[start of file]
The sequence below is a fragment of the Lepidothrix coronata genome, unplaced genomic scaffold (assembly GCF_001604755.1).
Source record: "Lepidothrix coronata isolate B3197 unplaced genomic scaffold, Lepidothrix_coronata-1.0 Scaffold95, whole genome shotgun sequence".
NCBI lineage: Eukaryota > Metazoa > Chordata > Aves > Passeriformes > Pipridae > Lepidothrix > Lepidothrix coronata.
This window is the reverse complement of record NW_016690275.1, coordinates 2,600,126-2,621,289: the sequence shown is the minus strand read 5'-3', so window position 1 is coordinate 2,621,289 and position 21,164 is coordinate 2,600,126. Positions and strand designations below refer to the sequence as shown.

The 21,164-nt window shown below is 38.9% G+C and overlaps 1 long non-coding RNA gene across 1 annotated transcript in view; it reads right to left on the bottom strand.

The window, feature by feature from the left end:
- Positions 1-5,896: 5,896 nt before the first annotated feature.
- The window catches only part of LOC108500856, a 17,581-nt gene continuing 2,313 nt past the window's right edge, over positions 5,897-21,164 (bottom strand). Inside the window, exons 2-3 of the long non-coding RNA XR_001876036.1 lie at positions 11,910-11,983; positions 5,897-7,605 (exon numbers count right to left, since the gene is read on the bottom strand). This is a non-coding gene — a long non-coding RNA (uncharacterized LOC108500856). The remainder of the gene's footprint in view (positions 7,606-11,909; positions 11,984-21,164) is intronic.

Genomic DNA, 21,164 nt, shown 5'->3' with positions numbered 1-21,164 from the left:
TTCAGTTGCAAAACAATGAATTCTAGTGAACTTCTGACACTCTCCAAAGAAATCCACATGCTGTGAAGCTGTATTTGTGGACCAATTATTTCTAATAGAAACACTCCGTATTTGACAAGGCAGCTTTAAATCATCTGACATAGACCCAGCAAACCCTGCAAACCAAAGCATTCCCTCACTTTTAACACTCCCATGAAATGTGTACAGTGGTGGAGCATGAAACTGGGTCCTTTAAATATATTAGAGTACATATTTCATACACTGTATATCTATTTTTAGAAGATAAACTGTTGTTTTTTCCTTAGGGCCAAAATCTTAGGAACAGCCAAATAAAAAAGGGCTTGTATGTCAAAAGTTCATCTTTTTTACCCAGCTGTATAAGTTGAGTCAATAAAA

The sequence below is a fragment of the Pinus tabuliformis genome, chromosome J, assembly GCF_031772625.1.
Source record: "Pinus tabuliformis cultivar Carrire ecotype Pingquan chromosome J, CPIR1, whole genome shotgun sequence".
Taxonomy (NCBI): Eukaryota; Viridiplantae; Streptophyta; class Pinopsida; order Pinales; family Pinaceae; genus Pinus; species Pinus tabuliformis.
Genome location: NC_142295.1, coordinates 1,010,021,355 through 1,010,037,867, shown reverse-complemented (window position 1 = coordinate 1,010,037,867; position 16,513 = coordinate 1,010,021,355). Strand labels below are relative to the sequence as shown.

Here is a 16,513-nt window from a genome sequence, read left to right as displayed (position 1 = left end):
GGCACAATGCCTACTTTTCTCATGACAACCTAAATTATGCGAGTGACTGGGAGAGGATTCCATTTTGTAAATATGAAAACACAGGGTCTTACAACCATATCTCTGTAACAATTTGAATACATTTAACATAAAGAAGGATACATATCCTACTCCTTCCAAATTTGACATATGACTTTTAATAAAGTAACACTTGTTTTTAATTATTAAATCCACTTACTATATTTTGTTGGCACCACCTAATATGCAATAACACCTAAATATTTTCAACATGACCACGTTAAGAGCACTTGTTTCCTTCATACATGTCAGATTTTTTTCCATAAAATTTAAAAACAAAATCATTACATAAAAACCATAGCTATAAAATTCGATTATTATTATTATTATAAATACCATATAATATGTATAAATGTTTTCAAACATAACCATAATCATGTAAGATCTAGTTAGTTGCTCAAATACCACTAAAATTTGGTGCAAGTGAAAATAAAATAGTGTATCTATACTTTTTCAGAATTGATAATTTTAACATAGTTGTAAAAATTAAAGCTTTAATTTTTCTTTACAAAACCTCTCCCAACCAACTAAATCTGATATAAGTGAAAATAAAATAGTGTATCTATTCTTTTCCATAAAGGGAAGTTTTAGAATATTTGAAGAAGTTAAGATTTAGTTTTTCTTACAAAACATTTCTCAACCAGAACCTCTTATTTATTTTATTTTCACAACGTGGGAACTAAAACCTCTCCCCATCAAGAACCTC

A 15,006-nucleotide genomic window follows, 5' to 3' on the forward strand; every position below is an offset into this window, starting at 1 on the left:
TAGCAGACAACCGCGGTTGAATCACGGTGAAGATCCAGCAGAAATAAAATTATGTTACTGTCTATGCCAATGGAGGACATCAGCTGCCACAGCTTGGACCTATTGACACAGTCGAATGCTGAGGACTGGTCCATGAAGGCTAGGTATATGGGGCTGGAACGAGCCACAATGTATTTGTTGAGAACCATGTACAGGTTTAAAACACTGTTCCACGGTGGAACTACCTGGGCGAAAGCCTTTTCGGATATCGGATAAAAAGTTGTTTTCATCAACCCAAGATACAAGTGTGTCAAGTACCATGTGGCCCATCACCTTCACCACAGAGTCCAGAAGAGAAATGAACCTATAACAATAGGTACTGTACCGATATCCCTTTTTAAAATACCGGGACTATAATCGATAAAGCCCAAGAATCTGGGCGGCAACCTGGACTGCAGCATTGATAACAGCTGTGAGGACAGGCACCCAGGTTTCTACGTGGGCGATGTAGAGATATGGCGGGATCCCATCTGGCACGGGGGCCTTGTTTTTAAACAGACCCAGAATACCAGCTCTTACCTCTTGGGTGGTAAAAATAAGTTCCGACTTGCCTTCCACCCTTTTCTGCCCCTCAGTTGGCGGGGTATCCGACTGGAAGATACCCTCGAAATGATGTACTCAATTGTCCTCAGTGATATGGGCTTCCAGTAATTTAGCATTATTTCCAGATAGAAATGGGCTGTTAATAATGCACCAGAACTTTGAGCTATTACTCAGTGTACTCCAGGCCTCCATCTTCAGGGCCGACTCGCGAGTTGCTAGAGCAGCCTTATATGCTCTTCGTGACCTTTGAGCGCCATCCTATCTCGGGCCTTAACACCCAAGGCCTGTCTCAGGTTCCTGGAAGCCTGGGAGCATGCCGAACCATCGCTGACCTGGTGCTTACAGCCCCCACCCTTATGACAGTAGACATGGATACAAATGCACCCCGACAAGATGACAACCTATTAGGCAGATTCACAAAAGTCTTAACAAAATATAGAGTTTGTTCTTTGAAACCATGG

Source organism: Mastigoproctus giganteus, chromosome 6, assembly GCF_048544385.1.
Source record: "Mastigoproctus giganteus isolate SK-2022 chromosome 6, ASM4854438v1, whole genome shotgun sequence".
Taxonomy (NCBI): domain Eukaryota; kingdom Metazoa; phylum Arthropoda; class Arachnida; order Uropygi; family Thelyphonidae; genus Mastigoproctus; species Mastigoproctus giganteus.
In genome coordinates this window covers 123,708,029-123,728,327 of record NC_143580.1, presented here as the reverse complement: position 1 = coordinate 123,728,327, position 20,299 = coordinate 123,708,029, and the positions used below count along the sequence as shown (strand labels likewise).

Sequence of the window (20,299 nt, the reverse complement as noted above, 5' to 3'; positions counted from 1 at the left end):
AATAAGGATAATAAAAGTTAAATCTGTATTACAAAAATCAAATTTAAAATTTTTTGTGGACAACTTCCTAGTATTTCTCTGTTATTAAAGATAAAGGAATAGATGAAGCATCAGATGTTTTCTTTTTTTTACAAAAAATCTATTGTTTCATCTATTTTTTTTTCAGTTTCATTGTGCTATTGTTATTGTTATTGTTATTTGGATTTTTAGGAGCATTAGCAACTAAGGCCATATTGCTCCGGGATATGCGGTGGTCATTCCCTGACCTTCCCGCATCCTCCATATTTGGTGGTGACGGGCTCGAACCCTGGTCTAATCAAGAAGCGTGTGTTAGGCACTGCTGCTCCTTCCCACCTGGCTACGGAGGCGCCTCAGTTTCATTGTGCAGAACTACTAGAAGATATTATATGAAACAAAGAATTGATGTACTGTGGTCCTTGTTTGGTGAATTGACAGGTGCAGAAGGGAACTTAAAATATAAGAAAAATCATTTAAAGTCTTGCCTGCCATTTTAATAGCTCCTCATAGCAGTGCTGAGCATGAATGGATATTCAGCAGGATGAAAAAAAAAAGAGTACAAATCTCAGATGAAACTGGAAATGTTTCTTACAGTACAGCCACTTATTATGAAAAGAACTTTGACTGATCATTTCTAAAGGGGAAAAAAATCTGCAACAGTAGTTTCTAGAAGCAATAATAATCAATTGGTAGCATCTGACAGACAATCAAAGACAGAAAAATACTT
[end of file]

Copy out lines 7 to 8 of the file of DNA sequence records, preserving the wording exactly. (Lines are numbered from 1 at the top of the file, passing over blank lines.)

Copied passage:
- Positions 1-5,896: 5,896 nt before the first annotated feature.
- The window catches only part of LOC108500856, a 17,581-nt gene continuing 2,313 nt past the window's right edge, over positions 5,897-21,164 (bottom strand). Inside the window, exons 2-3 of the long non-coding RNA XR_001876036.1 lie at positions 11,910-11,983; positions 5,897-7,605 (exon numbers count right to left, since the gene is read on the bottom strand). This is a non-coding gene — a long non-coding RNA (uncharacterized LOC108500856). The remainder of the gene's footprint in view (positions 7,606-11,909; positions 11,984-21,164) is intronic.